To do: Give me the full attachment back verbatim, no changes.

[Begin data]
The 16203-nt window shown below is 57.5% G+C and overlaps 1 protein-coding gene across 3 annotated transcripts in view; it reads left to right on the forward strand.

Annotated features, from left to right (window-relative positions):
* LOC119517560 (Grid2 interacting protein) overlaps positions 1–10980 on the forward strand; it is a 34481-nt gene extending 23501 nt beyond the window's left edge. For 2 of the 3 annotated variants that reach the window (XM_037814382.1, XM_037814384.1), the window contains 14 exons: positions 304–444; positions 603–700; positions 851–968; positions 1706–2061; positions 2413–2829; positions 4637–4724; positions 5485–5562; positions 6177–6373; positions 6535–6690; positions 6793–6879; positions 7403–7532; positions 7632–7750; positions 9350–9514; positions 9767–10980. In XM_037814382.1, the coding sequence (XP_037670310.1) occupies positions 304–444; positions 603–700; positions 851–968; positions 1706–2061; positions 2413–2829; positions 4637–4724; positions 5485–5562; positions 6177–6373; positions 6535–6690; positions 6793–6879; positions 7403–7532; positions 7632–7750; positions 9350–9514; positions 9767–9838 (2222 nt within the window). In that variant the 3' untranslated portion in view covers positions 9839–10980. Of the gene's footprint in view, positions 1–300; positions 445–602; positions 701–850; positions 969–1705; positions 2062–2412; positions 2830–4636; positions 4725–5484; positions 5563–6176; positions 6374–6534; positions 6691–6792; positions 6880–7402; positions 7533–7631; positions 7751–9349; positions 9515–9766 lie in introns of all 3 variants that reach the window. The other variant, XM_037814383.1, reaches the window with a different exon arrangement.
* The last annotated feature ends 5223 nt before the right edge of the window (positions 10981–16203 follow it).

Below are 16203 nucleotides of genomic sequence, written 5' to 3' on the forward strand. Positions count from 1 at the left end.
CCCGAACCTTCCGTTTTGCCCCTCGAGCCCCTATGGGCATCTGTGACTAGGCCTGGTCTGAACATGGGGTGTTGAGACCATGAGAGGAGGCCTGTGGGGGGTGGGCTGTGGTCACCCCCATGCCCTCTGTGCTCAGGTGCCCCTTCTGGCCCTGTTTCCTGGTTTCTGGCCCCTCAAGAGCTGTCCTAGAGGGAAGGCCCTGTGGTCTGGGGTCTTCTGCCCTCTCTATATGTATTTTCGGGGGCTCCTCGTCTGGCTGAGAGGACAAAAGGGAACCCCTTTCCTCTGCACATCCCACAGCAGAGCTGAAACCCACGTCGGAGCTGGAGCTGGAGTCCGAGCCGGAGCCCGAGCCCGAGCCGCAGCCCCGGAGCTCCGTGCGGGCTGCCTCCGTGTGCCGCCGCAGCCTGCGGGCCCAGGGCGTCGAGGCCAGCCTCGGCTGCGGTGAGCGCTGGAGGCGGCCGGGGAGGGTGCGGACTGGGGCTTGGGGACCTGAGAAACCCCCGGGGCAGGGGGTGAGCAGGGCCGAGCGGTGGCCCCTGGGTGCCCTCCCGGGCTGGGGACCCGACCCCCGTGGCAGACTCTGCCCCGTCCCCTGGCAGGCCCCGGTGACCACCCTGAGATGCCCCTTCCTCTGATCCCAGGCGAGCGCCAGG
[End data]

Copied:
The 16203-nt window shown below is 57.5% G+C and overlaps 1 protein-coding gene across 3 annotated transcripts in view; it reads left to right on the forward strand.

Annotated features, from left to right (window-relative positions):
* LOC119517560 (Grid2 interacting protein) overlaps positions 1–10980 on the forward strand; it is a 34481-nt gene extending 23501 nt beyond the window's left edge. For 2 of the 3 annotated variants that reach the window (XM_037814382.1, XM_037814384.1), the window contains 14 exons: positions 304–444; positions 603–700; positions 851–968; positions 1706–2061; positions 2413–2829; positions 4637–4724; positions 5485–5562; positions 6177–6373; positions 6535–6690; positions 6793–6879; positions 7403–7532; positions 7632–7750; positions 9350–9514; positions 9767–10980. In XM_037814382.1, the coding sequence (XP_037670310.1) occupies positions 304–444; positions 603–700; positions 851–968; positions 1706–2061; positions 2413–2829; positions 4637–4724; positions 5485–5562; positions 6177–6373; positions 6535–6690; positions 6793–6879; positions 7403–7532; positions 7632–7750; positions 9350–9514; positions 9767–9838 (2222 nt within the window). In that variant the 3' untranslated portion in view covers positions 9839–10980. Of the gene's footprint in view, positions 1–300; positions 445–602; positions 701–850; positions 969–1705; positions 2062–2412; positions 2830–4636; positions 4725–5484; positions 5563–6176; positions 6374–6534; positions 6691–6792; positions 6880–7402; positions 7533–7631; positions 7751–9349; positions 9515–9766 lie in introns of all 3 variants that reach the window. The other variant, XM_037814383.1, reaches the window with a different exon arrangement.
* The last annotated feature ends 5223 nt before the right edge of the window (positions 10981–16203 follow it).

Below are 16203 nucleotides of genomic sequence, written 5' to 3' on the forward strand. Positions count from 1 at the left end.
CCCGAACCTTCCGTTTTGCCCCTCGAGCCCCTATGGGCATCTGTGACTAGGCCTGGTCTGAACATGGGGTGTTGAGACCATGAGAGGAGGCCTGTGGGGGGTGGGCTGTGGTCACCCCCATGCCCTCTGTGCTCAGGTGCCCCTTCTGGCCCTGTTTCCTGGTTTCTGGCCCCTCAAGAGCTGTCCTAGAGGGAAGGCCCTGTGGTCTGGGGTCTTCTGCCCTCTCTATATGTATTTTCGGGGGCTCCTCGTCTGGCTGAGAGGACAAAAGGGAACCCCTTTCCTCTGCACATCCCACAGCAGAGCTGAAACCCACGTCGGAGCTGGAGCTGGAGTCCGAGCCGGAGCCCGAGCCCGAGCCGCAGCCCCGGAGCTCCGTGCGGGCTGCCTCCGTGTGCCGCCGCAGCCTGCGGGCCCAGGGCGTCGAGGCCAGCCTCGGCTGCGGTGAGCGCTGGAGGCGGCCGGGGAGGGTGCGGACTGGGGCTTGGGGACCTGAGAAACCCCCGGGGCAGGGGGTGAGCAGGGCCGAGCGGTGGCCCCTGGGTGCCCTCCCGGGCTGGGGACCCGACCCCCGTGGCAGACTCTGCCCCGTCCCCTGGCAGGCCCCGGTGACCACCCTGAGATGCCCCTTCCTCTGATCCCAGGCGAGCGCCAGG